The fingerprint project, the most ambitious ever undertaken by the U.S. law enforcement and intelligence community, grows out of the U.S. effort to locate and neutralize the 10,000 or so men who went through Al-Qaeda terror camps and are now dispersed in sleeper cells around the world. U.S. counter-terrorism investigators, sifting through interviews with detainees in Guantanamo and documents seized in Afghanistan and Pakistan, place top priority on pinning down the true names and nationalities of these Al-Qaeda operatives. Once that's been accomplished, U.S. agencies canvass security services where the terrorists resided for fingerprints. Mugshots and other identifying data are also being filed in the new system.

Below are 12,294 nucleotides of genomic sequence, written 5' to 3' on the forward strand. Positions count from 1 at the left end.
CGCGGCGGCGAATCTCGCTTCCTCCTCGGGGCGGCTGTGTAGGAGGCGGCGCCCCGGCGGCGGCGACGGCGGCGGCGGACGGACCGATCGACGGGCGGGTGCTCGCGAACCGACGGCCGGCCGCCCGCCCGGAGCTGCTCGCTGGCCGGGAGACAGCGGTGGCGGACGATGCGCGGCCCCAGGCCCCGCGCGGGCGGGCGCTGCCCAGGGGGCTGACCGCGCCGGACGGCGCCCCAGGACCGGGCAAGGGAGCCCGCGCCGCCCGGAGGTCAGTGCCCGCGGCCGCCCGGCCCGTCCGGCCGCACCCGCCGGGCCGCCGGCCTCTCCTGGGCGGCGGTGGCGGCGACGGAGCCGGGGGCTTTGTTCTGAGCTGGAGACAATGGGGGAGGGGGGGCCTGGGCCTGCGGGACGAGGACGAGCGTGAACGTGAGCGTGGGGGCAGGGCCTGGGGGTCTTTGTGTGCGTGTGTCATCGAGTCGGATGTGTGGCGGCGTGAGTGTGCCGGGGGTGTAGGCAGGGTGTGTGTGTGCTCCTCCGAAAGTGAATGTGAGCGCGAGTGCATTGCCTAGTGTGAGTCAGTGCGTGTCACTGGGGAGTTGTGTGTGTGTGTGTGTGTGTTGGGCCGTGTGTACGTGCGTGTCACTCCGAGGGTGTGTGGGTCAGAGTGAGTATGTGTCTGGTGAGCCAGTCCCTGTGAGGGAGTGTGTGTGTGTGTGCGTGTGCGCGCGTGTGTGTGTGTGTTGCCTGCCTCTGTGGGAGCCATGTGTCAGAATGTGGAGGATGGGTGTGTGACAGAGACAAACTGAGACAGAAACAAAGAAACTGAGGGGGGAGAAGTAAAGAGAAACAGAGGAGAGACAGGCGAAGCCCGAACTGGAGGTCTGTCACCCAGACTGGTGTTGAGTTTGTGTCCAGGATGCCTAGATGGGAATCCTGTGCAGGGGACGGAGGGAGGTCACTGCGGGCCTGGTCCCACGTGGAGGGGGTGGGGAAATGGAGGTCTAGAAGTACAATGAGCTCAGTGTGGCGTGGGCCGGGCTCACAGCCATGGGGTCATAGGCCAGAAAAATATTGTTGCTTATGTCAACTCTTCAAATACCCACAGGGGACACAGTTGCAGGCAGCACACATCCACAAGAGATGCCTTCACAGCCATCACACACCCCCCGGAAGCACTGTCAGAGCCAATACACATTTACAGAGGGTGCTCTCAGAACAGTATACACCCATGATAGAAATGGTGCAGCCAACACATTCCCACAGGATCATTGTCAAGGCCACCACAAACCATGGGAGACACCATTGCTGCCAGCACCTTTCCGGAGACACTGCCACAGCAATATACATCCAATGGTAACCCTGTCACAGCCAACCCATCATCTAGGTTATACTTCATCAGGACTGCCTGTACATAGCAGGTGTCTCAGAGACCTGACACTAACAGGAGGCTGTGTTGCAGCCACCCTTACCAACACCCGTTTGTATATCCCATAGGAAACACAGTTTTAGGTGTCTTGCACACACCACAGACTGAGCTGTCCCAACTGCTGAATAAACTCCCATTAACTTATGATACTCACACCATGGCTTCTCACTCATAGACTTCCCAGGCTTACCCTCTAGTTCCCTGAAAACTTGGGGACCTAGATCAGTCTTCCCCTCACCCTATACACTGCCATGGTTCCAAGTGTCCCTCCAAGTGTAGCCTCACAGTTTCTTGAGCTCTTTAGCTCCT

A bill that passed the House last December and is expected to win Senate approval this week will require that by the year 2003 all foreign visitors must submit fingerprints and other biometric data, which will be encoded in a tamper-proof visa document. The U.S. State Department will be able to access the FBI/CIA database while considering whether to grant a visa. The Immigration and Naturalization Service and the U.S. Customs authorities will also have access to the names and details in FBI/CIA terror intelligence database when screening visitors at ports of entry.